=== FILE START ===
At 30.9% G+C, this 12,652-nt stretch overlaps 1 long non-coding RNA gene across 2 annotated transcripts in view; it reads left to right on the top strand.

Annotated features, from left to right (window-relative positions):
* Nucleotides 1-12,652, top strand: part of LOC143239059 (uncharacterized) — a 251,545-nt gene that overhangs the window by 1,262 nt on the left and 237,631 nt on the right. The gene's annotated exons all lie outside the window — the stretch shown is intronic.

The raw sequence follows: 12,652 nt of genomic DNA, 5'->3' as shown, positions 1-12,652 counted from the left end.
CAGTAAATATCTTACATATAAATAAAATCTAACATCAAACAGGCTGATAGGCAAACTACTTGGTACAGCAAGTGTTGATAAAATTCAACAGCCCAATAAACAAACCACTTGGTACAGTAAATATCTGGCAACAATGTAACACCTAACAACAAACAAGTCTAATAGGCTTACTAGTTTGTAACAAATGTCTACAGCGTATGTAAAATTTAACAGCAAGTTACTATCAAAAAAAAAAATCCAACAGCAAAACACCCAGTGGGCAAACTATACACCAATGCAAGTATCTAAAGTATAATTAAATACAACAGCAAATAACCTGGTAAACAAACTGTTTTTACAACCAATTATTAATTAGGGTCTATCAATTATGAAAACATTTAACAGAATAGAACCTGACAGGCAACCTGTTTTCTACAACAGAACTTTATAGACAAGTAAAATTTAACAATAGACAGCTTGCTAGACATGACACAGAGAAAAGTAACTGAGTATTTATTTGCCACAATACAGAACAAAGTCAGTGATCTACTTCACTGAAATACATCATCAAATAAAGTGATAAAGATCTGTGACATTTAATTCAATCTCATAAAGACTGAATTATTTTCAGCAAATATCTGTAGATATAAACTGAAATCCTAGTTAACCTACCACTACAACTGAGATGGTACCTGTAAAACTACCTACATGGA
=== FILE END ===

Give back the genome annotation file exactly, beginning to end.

At 30.9% G+C, this 12,652-nt stretch overlaps 1 long non-coding RNA gene across 2 annotated transcripts in view; it reads left to right on the top strand.

Annotated features, from left to right (window-relative positions):
* Nucleotides 1-12,652, top strand: part of LOC143239059 (uncharacterized) — a 251,545-nt gene that overhangs the window by 1,262 nt on the left and 237,631 nt on the right. The gene's annotated exons all lie outside the window — the stretch shown is intronic.

The raw sequence follows: 12,652 nt of genomic DNA, 5'->3' as shown, positions 1-12,652 counted from the left end.
CAGTAAATATCTTACATATAAATAAAATCTAACATCAAACAGGCTGATAGGCAAACTACTTGGTACAGCAAGTGTTGATAAAATTCAACAGCCCAATAAACAAACCACTTGGTACAGTAAATATCTGGCAACAATGTAACACCTAACAACAAACAAGTCTAATAGGCTTACTAGTTTGTAACAAATGTCTACAGCGTATGTAAAATTTAACAGCAAGTTACTATCAAAAAAAAAAATCCAACAGCAAAACACCCAGTGGGCAAACTATACACCAATGCAAGTATCTAAAGTATAATTAAATACAACAGCAAATAACCTGGTAAACAAACTGTTTTTACAACCAATTATTAATTAGGGTCTATCAATTATGAAAACATTTAACAGAATAGAACCTGACAGGCAACCTGTTTTCTACAACAGAACTTTATAGACAAGTAAAATTTAACAATAGACAGCTTGCTAGACATGACACAGAGAAAAGTAACTGAGTATTTATTTGCCACAATACAGAACAAAGTCAGTGATCTACTTCACTGAAATACATCATCAAATAAAGTGATAAAGATCTGTGACATTTAATTCAATCTCATAAAGACTGAATTATTTTCAGCAAATATCTGTAGATATAAACTGAAATCCTAGTTAACCTACCACTACAACTGAGATGGTACCTGTAAAACTACCTACATGGA